The Trump Administration has appointed no one so far, so Congress could not consider confirmation of even one governor if it tried. USPS believes it lacks legal authority to implement new discounts without the backing of its board.
USPS has promised to put a line item on Postage Statement 3541 to track the use of tubs starting in 2018, with an eye toward providing a discount later—something NNA asked for in 2007. With the relatively small total volume of newspapers using tubs, it may not be an impressive number. But a small number isn’t necessarily bad. If we can persuade USPS more Periodicals mail would abandon sacks for tubs, we could prove to USPS that it could save money.
Although participation is good among newspapers after NNA’s promotion of this best practice since 2006, the magazine industry has largely spurned the use of Flats Trays since they are wedded to pallets, and then sacks for the “tail of the mail” that can’t be palletized.
UNLIDDED FLATS TRAYS SOUGHT
NNA’s Postal Committee has also been pushing for adoption of unlidded flats trays to make their use more palatable to printing/mailing plants, and likewise for many postal mail processing plants that can more readily recognize the time-sensitive contents.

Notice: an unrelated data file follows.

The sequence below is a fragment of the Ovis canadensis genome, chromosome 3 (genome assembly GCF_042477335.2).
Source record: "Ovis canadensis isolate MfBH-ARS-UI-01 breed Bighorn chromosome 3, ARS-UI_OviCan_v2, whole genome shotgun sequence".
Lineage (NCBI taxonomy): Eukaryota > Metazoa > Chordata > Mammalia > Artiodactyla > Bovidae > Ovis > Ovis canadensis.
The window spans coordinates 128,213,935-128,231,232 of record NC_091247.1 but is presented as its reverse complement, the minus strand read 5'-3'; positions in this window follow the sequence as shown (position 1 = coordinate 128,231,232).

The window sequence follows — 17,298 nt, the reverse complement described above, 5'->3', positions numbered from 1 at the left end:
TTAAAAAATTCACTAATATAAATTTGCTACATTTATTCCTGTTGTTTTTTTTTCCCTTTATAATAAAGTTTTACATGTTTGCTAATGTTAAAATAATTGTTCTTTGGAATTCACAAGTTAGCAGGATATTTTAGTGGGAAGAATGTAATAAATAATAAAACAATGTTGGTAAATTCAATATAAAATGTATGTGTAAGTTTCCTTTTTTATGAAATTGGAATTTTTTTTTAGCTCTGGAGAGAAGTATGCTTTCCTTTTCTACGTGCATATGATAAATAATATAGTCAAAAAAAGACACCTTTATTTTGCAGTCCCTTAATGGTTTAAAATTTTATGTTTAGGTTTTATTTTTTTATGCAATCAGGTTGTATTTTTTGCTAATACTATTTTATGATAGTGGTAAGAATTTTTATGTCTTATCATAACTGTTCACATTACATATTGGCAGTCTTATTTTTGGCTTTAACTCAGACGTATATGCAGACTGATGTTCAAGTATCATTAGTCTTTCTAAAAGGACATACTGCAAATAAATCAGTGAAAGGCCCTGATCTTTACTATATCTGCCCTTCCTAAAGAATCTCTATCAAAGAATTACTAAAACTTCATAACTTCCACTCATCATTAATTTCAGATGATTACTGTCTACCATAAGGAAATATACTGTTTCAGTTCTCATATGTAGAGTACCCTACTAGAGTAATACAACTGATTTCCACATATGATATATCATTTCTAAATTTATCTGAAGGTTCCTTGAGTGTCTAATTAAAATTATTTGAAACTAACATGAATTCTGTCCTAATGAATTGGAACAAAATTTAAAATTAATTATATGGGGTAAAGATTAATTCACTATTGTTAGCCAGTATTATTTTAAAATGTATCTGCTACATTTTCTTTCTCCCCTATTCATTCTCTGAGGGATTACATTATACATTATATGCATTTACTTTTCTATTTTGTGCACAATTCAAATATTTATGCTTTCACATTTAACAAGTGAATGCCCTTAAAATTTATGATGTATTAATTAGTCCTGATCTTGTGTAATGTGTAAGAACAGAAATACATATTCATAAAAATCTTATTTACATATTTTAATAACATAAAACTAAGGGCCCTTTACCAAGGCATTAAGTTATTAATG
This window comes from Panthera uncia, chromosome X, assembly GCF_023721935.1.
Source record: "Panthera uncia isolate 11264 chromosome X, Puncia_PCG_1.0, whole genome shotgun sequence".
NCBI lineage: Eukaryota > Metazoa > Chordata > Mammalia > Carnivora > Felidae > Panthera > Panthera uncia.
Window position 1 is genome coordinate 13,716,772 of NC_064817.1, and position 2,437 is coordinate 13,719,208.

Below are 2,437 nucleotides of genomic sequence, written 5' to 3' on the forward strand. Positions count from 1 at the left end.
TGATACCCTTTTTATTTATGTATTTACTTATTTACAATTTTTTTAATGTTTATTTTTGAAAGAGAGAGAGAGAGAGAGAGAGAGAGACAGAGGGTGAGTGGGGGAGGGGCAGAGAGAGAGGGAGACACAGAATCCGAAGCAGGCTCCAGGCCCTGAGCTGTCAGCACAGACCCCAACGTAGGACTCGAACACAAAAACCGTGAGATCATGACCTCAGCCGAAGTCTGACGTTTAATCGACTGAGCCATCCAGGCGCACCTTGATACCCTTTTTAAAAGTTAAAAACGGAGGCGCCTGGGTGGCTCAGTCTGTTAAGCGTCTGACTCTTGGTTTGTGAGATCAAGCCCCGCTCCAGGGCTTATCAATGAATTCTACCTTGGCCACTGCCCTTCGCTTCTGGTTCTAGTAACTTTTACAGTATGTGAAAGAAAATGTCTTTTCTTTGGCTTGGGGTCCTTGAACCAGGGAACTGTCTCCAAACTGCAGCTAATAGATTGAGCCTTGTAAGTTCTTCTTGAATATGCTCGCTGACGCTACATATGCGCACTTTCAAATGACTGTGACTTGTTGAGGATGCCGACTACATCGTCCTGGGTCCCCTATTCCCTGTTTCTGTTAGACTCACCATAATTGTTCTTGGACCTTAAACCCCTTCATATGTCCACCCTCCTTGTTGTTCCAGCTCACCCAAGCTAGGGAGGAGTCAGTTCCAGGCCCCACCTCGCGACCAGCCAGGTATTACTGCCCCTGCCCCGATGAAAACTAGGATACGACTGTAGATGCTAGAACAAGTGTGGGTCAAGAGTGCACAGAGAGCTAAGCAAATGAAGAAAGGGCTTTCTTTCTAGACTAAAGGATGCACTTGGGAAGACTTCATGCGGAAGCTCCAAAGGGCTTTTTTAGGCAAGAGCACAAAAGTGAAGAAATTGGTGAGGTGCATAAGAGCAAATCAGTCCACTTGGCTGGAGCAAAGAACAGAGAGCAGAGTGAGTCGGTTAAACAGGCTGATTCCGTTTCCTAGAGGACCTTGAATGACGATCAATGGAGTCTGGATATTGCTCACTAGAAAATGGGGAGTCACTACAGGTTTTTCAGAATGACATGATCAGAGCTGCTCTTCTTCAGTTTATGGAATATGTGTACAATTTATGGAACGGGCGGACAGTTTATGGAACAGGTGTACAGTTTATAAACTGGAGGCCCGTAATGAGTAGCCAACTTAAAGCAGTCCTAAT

A second test of their usage from a larger printer of newspapers in western Kentucky, with mail flows into both Nashville and Louisville, should help the Postal Service operations folks make a positive decision soon. Many postal plants and individual post offices have informally advised newspapers to prepare tubs without the green lids, which can allow them to be nested one inside the other on newspaper or printer delivery trucks, and on postal transportation to Hubs and processing plants.
All members of NNA who want to improve distant delivery times should adopt the use of flats trays and get out of sacks completely. Let me know at my email address below if you have any problems at any level with the adoption of tub use.
POSTAL REFORM BILL STILL BADLY NEEDED
NNA members and all mailers badly need passage of postal reform legislation, which is hung up in the House after coming out of committee with bipartisan support earlier this year. I encourage all members to run NNA President Matt Paxton’s guest editorial on service ASAP, if they haven’t done so already. And contact your representatives. The editorial can be found on NNA’s website at nnaweb.org.
Higher postage rates are extremely likely without legislation that frees some unneeded monies being diverted to the U.S. Treasury for no good reason. And another round of plant closures could occur.
This month we are also awaiting a PRC decision on whether to loosen the inflationary cap during a 10-year review of the 2006 major postal reform that introduced the cap. The Commissioners have promised a decision in October. © Max Heath 2017
Max Heath, NNA postal chair, is a postal consultant for Landmark Community Newspapers, LLC, and NNA members. He is sponsored by Interlink Software. Email email@example.com.